The facts contributed later by both his wife and his slave boy (who would travel with him overseas for the next five years) fit with this assumed scenario. Booth’s marriage to Izola D’Arcy in January and the birth of their daughter in October of 1859 were kept secret from the public. This allowed him the freedom to acquire the reputation of being a “ladies’ man” throughout the rest of his career.
They maintained a house on a secluded farm in northwest Virginia, where Izola raised the child and Wilkes stayed when he was not on the road with his theater appearances. The author (“Izola II”) never knew the exact location of her grandparents’ farm, never naming a town or a county. She said repeatedly that the house and farm were in the Shenandoah Valley, but as close as she ever came to pinpointing it was when she wrote that it was between Winchester, Virginia and Martinsburg, which are 23 miles apart.
Martinsburg, of course, has been a part of West Virginia since West Virginia seceded from Virginia and officially became a (Unionist) state in 1863 (putting it at odds with its former brothers in Confederate Virginia).
She concludes that John Wilkes Booth escaped on horseback from the burning barn outside of Bowling Green, Virginia in the early morning hours of April 27, with the help of the Knights of the Golden Circle. This would explain why he lingered so long in this very dangerous area after his successful escape from Washington. He was waiting to hook up with his helpers who not only had fresh horses and supplies but money for his much longer ultimate escape route.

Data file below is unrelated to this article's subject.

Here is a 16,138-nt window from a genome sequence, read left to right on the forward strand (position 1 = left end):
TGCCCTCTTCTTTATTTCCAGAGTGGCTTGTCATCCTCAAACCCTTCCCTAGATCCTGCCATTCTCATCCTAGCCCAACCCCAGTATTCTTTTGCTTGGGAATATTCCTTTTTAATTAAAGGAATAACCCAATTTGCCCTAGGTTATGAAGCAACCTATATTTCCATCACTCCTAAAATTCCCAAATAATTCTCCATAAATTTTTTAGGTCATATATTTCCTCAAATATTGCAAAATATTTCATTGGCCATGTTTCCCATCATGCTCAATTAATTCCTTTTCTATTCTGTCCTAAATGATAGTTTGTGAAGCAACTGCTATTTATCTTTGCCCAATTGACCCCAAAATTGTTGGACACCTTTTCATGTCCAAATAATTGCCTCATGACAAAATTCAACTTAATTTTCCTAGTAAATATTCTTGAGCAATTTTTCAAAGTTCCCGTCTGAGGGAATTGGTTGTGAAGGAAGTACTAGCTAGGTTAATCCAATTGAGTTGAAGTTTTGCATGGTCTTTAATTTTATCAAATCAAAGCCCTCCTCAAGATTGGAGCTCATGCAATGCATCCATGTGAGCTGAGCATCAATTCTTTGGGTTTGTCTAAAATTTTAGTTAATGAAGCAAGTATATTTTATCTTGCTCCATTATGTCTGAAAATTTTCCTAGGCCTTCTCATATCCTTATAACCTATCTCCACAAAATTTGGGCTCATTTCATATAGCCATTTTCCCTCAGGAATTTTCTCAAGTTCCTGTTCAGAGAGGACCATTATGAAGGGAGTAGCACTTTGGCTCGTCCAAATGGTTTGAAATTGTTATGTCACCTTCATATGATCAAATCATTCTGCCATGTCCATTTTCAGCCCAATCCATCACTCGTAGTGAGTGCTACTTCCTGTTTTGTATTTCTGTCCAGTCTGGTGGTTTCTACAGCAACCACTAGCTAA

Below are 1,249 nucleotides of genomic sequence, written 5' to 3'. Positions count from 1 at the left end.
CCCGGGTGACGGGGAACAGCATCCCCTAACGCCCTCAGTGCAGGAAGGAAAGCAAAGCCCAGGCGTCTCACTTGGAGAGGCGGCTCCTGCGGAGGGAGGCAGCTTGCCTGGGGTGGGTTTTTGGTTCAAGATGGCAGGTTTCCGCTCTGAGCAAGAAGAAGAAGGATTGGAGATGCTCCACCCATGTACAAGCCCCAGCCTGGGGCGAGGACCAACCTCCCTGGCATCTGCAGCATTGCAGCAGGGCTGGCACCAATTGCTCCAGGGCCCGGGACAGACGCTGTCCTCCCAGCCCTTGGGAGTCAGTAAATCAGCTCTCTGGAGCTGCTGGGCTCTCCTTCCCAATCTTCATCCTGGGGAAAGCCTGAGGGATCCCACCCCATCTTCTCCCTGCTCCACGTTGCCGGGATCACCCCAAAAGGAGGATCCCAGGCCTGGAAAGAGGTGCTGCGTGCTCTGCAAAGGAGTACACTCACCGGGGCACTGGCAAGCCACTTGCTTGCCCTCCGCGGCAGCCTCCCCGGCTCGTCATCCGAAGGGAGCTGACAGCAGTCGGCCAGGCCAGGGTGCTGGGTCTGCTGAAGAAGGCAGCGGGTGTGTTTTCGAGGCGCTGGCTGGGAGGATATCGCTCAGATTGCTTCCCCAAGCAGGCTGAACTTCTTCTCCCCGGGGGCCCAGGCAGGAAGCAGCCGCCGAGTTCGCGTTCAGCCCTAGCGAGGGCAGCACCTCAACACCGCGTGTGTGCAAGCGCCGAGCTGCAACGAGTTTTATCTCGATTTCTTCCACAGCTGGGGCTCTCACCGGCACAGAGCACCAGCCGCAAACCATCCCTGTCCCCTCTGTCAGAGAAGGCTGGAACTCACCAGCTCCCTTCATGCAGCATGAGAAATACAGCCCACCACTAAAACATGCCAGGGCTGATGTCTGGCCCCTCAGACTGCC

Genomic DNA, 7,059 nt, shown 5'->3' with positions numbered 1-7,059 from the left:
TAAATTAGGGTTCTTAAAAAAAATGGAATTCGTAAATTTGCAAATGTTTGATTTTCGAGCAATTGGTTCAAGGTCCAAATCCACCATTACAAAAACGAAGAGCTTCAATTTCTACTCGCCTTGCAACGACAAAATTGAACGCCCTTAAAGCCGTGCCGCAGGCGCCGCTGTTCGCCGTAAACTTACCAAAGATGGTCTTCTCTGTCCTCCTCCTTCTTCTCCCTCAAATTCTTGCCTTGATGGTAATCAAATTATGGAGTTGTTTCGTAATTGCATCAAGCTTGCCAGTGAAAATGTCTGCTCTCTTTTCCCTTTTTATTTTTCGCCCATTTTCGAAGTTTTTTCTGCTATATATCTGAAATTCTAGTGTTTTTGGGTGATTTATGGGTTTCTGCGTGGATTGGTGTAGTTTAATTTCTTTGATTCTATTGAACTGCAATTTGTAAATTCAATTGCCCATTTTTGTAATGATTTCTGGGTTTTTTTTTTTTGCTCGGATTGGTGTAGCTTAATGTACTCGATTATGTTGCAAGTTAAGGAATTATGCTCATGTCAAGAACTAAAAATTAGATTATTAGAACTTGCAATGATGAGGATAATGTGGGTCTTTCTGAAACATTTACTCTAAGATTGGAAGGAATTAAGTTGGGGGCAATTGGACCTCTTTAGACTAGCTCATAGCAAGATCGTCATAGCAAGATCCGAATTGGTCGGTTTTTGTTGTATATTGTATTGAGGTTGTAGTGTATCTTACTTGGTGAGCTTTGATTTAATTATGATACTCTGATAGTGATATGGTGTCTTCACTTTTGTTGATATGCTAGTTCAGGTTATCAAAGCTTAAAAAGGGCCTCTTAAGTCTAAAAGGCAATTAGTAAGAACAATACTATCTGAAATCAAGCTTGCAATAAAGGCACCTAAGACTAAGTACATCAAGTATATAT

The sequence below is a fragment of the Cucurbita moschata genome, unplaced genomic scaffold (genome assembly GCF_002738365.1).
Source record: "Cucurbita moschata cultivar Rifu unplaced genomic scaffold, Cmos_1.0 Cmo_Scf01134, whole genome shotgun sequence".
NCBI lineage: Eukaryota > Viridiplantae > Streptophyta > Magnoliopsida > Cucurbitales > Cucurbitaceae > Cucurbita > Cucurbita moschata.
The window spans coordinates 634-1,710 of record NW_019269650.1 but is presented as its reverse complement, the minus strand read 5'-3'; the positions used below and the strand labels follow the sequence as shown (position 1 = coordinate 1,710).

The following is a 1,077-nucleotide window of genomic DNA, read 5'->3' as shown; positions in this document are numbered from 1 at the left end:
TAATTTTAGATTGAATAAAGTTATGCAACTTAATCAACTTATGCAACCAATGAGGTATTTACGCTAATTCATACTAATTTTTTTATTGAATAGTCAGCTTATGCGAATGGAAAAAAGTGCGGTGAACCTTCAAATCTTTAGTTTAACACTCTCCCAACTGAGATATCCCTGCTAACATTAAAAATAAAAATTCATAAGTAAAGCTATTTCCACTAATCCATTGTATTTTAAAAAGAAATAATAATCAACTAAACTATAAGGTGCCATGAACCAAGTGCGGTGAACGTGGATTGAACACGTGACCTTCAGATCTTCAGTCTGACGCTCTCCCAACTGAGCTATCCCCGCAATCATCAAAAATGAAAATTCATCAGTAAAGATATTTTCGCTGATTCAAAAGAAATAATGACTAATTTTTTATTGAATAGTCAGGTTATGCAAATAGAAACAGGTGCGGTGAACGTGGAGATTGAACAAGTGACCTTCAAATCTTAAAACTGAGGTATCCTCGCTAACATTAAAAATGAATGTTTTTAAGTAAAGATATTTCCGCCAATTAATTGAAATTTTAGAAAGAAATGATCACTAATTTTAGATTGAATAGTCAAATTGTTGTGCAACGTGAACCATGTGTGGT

Apparently, this help arrived shortly before the Union soldiers got there to apprehend him. “John W. Boyd,” real or contrived, was undoubtedly the KGC contact who brought Booth money and a fresh horse and somehow located him at the Garrett farm. (Could Garrett have been an active KGC player who managed to get word of Booth’s needs to his cohorts in Mosby’s raiders? This is not unlikely.)
To his home and the trustworthy Izola was the most likely place he went first to further plan and execute the details of his more permanent escape. Few people even knew of the existence of this house, let alone its location. Because of an earlier falling-out with his family, it may have been that he never even told his own mother of the whereabouts of the remote farm and home.
(This might be indicated again in 1869, when the body buried as Booth in the Washington arsenal was ordered released to the family by President Johnson: It was Booth’s mother—and not the legal next of kin, Izola—who took possession and had it buried in the Booth family plot in Baltimore’s Green Mount Cemetery. On the other hand, public mythology had it that Booth was never married anyway, so his mother
would have been the logical one to contact for the reburial.
Ironically, Izola I was in San Diego in 1869, sleeping with the real John Wilkes Booth and conceiving their son at about the same time his mother was burying the fake Booth in Baltimore.)
Incidentally, Izola II remembered her great-grandmother Booth in her last years with fondness and was treated very kindly by her. Therefore, we can know that the Booth side of the family eventually became totally aware of JWB’s offspring. Izola II believed her grandfather would have gone there first to tell his wife the details of the trouble she already knew from newspapers that he had gotten himself into, knowing that she was the one person left in the world upon whom he could depend and trust (even Edwin Booth, himself a famous actor, had not only condemned his younger brother’s act but had disowned him for a time). He knew that he could explain to her how the KGC had funded him from the start and how they would protect him in the underground travel that would take him to the West Coast.